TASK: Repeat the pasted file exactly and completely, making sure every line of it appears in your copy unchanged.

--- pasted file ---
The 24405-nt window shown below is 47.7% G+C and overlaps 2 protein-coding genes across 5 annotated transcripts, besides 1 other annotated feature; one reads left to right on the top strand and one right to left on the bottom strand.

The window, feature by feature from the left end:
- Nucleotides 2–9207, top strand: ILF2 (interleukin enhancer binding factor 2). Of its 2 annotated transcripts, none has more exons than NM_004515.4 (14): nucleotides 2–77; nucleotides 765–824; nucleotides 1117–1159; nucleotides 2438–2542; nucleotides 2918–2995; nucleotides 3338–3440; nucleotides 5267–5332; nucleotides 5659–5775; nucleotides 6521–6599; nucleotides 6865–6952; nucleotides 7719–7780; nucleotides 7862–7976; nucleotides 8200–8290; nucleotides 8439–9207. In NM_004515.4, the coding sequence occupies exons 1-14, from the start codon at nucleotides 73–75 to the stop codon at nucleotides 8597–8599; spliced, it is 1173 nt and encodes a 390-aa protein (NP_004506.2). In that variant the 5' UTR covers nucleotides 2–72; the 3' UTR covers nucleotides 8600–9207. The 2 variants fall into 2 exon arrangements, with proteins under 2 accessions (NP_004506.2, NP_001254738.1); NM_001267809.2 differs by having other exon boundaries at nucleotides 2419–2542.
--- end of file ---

The 24405-nt window shown below is 47.7% G+C and overlaps 2 protein-coding genes across 5 annotated transcripts, besides 1 other annotated feature; one reads left to right on the top strand and one right to left on the bottom strand.

The window, feature by feature from the left end:
- Nucleotides 2–9207, top strand: ILF2 (interleukin enhancer binding factor 2). Of its 2 annotated transcripts, none has more exons than NM_004515.4 (14): nucleotides 2–77; nucleotides 765–824; nucleotides 1117–1159; nucleotides 2438–2542; nucleotides 2918–2995; nucleotides 3338–3440; nucleotides 5267–5332; nucleotides 5659–5775; nucleotides 6521–6599; nucleotides 6865–6952; nucleotides 7719–7780; nucleotides 7862–7976; nucleotides 8200–8290; nucleotides 8439–9207. In NM_004515.4, the coding sequence occupies exons 1-14, from the start codon at nucleotides 73–75 to the stop codon at nucleotides 8597–8599; spliced, it is 1173 nt and encodes a 390-aa protein (NP_004506.2). In that variant the 5' UTR covers nucleotides 2–72; the 3' UTR covers nucleotides 8600–9207. The 2 variants fall into 2 exon arrangements, with proteins under 2 accessions (NP_004506.2, NP_001254738.1); NM_001267809.2 differs by having other exon boundaries at nucleotides 2419–2542.